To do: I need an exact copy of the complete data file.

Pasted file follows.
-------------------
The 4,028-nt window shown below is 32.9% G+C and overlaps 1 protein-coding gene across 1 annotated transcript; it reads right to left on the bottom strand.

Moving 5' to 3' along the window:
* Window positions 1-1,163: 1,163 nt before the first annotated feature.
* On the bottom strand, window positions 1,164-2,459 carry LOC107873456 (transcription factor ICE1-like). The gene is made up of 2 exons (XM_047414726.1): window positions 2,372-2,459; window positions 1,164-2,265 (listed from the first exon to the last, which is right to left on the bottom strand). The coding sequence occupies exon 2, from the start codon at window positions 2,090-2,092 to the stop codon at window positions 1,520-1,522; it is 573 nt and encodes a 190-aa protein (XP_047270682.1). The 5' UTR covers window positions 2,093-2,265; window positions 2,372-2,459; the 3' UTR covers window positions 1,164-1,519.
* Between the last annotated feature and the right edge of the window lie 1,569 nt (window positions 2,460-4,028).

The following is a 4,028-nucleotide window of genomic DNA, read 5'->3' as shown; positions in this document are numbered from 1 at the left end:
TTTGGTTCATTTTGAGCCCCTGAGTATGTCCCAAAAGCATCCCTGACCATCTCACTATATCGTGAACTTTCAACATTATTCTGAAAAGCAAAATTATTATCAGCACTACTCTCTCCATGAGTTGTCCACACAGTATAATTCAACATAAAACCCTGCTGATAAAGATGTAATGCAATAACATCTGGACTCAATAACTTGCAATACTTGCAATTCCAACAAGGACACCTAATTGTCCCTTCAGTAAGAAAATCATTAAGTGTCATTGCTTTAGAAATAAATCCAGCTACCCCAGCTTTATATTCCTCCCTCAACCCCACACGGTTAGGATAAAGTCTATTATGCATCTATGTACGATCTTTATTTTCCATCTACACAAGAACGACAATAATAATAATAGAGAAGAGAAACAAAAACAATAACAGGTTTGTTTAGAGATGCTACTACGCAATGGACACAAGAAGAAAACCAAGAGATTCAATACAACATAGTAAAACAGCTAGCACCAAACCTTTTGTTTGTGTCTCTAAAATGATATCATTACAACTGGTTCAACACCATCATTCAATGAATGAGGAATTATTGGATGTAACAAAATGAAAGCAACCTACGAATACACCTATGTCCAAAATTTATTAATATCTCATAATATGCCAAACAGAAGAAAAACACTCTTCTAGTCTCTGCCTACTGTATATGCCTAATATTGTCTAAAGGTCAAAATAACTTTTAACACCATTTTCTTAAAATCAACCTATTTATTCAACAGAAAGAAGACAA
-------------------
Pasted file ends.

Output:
The 4,028-nt window shown below is 32.9% G+C and overlaps 1 protein-coding gene across 1 annotated transcript; it reads right to left on the bottom strand.

Moving 5' to 3' along the window:
* Window positions 1-1,163: 1,163 nt before the first annotated feature.
* On the bottom strand, window positions 1,164-2,459 carry LOC107873456 (transcription factor ICE1-like). The gene is made up of 2 exons (XM_047414726.1): window positions 2,372-2,459; window positions 1,164-2,265 (listed from the first exon to the last, which is right to left on the bottom strand). The coding sequence occupies exon 2, from the start codon at window positions 2,090-2,092 to the stop codon at window positions 1,520-1,522; it is 573 nt and encodes a 190-aa protein (XP_047270682.1). The 5' UTR covers window positions 2,093-2,265; window positions 2,372-2,459; the 3' UTR covers window positions 1,164-1,519.
* Between the last annotated feature and the right edge of the window lie 1,569 nt (window positions 2,460-4,028).

The following is a 4,028-nucleotide window of genomic DNA, read 5'->3' as shown; positions in this document are numbered from 1 at the left end:
TTTGGTTCATTTTGAGCCCCTGAGTATGTCCCAAAAGCATCCCTGACCATCTCACTATATCGTGAACTTTCAACATTATTCTGAAAAGCAAAATTATTATCAGCACTACTCTCTCCATGAGTTGTCCACACAGTATAATTCAACATAAAACCCTGCTGATAAAGATGTAATGCAATAACATCTGGACTCAATAACTTGCAATACTTGCAATTCCAACAAGGACACCTAATTGTCCCTTCAGTAAGAAAATCATTAAGTGTCATTGCTTTAGAAATAAATCCAGCTACCCCAGCTTTATATTCCTCCCTCAACCCCACACGGTTAGGATAAAGTCTATTATGCATCTATGTACGATCTTTATTTTCCATCTACACAAGAACGACAATAATAATAATAGAGAAGAGAAACAAAAACAATAACAGGTTTGTTTAGAGATGCTACTACGCAATGGACACAAGAAGAAAACCAAGAGATTCAATACAACATAGTAAAACAGCTAGCACCAAACCTTTTGTTTGTGTCTCTAAAATGATATCATTACAACTGGTTCAACACCATCATTCAATGAATGAGGAATTATTGGATGTAACAAAATGAAAGCAACCTACGAATACACCTATGTCCAAAATTTATTAATATCTCATAATATGCCAAACAGAAGAAAAACACTCTTCTAGTCTCTGCCTACTGTATATGCCTAATATTGTCTAAAGGTCAAAATAACTTTTAACACCATTTTCTTAAAATCAACCTATTTATTCAACAGAAAGAAGACAA